Join the National River Cleanup
From American Rivers
National River Cleanup® was launched in 1991, offering support to individuals, organizations and anyone interested in conducting a cleanup on their local river. By registering a cleanup with American Rivers, organizers receive free trash bags, assistance with online and print media coverage, volunteer promotion online and technical support.

National Public Lands Day 
National Public Lands Day (NPLD) is the nation's largest, single-day volunteer event for public lands in the United States, and many of these activities involve rivers, streams and water quality. NPLD educates Americans about critical environmental and natural resource issues and the need for shared stewardship of these valued, irreplaceable lands; builds partnerships between the public sector and the local community based upon mutual interests in the enhancement and restoration of America's public lands; and improves public lands for outdoor recreation, with volunteers assisting land managers in hands-on work.

Shad in the Schools 
A number of schools on the East Coast are involved in raising shad. American shad is a migratory fish that used to be prevalent in many river systems on the East Coast. The fish spawns in freshwaters and lives most of its life in the ocean. It plays a very important part of the food chain in these river systems, and American shad played a significant role in the survival of the indigenous people and the first settlers to the New World. Whether you release one American shad fry or 1,000, students will have hands-on activities that will help them learn about food webs, river basins, mapping activities, water quality, and river flow rates. There are several extension activities where students can expand their learning and earn a certificate, or find their ecological footprint.

Stream Teams
Many citizens have formed “stream teams” to monitor, protect, and clean waterways in their neighborhoods.  If you are interested in participating in those activities, conduct an Internet search for a team at a stream near you.

Trout in the Classroom
From Trout Unlimited
Trout in the Classroom (TIC) is an environmental education program in which students in grades K-12:

Most programs end the year by releasing their trout in a state-approved stream near the school or within a nearby watershed. During the year each teacher tailors the program to fit his or her curricular needs.  Therefore, each program is unique.  TIC has interdisciplinary applications in science, social studies, mathematics, language arts, fine arts, and physical education.  For more information on possible activities and lessons, please see the Teachers tab.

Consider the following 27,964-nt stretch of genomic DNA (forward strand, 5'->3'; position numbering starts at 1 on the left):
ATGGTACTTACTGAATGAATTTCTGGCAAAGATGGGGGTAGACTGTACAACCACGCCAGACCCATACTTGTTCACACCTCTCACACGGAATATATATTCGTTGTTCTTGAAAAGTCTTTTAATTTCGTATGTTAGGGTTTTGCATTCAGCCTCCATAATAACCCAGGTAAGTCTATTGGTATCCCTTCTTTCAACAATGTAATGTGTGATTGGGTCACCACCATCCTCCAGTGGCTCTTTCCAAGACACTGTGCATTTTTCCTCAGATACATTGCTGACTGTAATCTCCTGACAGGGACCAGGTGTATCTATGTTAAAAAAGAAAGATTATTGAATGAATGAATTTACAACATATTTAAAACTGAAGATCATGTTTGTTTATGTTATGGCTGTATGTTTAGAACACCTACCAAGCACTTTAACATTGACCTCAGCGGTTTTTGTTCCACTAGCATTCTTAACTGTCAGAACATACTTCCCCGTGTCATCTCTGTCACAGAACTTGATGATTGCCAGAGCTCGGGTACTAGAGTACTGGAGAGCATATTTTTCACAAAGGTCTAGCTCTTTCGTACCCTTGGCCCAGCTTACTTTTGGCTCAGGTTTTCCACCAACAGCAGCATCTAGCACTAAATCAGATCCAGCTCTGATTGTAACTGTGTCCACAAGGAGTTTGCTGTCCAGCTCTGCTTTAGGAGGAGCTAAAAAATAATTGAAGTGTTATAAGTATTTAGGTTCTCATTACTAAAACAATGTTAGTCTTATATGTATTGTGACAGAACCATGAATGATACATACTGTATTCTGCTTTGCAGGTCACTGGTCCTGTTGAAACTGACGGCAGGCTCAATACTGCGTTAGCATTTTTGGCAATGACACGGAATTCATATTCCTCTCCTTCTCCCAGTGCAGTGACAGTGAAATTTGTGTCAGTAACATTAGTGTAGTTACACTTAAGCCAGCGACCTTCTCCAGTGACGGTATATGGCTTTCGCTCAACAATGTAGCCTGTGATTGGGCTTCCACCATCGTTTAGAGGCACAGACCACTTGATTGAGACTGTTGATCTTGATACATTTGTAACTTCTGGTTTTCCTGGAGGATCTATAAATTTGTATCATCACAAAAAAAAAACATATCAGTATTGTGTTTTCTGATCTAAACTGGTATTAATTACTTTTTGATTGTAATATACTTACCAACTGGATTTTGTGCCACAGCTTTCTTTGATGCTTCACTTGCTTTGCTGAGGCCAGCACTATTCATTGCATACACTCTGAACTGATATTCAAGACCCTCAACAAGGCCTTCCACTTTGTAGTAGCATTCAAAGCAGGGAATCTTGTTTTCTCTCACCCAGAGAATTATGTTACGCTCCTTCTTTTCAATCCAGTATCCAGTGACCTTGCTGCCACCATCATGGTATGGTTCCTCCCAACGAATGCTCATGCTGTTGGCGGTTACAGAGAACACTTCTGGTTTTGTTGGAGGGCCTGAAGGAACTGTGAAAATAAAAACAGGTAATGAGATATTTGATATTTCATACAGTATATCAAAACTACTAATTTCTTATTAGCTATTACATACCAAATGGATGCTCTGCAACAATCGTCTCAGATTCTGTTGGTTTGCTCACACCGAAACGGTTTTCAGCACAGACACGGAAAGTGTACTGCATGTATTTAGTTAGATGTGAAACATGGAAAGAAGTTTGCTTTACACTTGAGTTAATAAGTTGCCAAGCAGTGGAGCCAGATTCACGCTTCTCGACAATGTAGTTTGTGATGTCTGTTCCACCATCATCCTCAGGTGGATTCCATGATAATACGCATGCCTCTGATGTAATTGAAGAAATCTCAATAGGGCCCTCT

Surf Your Watershed
From the U.S. Environmental Protection Agency
Find your watershed using a simple form. Once you locate your watershed, simply click on the first link, “citizen-based groups at work in this watershed,” to find a listing of organizations that are working to protect water quality. You may wish to contact one of these groups to find out about cleanups, monitoring activities, restoration projects and other activities.

Water Supply Stress Index (WaSSI) Ecosystem Services Model
From the USDA Forest Service
WaSSI is an integrated, process-based model that can be used to project the effects of forest land cover change, climate change, and water withdrawals on river flows, water supply stress, and ecosystem productivity (i.e. carbon dynamics). It allows users to define a custom simulation scenario, view/download model inputs and outputs in tabular and graphical form for a location of interest, and view/export model outputs spatially for a variety of time scales using an interactive map viewer.

Waterkeeper Alliance
Waterkeeper Alliance, Inc. connects and supports local Waterkeeper programs to provide a voice for waterways and their communities worldwide. To champion clean water and strong communities, Waterkeeper Alliance, Inc.:

To find a Waterkeeper near you, go to

Watershed Land Trust, Inc.  
The WLT Adopt-A-Wetland Program is a hands-on education program that promotes wetland conservation and land stewardship through volunteer monitoring.   Thousands of wetlands are impacted and also created/restored as a result of highway and bridge construction.  The Adopt-A-Wetland program can be in conjunction with the Adopt-A-Highway program established in the late 1980's.  These wetlands are often forgotten and neglected.  

The goals are to:
1. Educate the public on the importance of wetlands
2. Increase public awareness of water quality issues
3. Train students and citizens to monitor and protect wetlands
4. Collect baseline wetland health data
5.  Move the curriculum outdoors
6.  Assist Departments of Transportation and others in monitoring and improving our natural resources.

World Water Monitoring Day 
World Water Monitoring Day™ is an international education and outreach program that builds public awareness and involvement in protecting water resources around the world by engaging citizens to conduct basic monitoring of their local water bodies.

Wyland National “Water Is Life” Mural and Art Challenge
From the Wyland Foundation
The theme for the 2015 Wyland National 'Water is Life" Mural and Art Challenge is "Our Coast and Climate." Enter to win 1 of 100 free 5 x 8 mural canvases for your class to take part in the 2015 Mural and Art Challenge. Simply fill out a form online and Wyland will notify the winners (chosen at random) during summer 2015. The 2015 Mural Art Content categories include grades K-4, 5-8, and 9-12. The class in each category whose mural best expresses their understanding of and appreciation for "Our Coast and Climate" will receive art supplies and a grand prize signed Wyland artwork. Schools may register multiple classes.


USDA Forest Service Prince William Network FSNatureLIVE
Freshwaters Illustrated Planet Lab Nature Watch Discover the Forest Natural Inquirer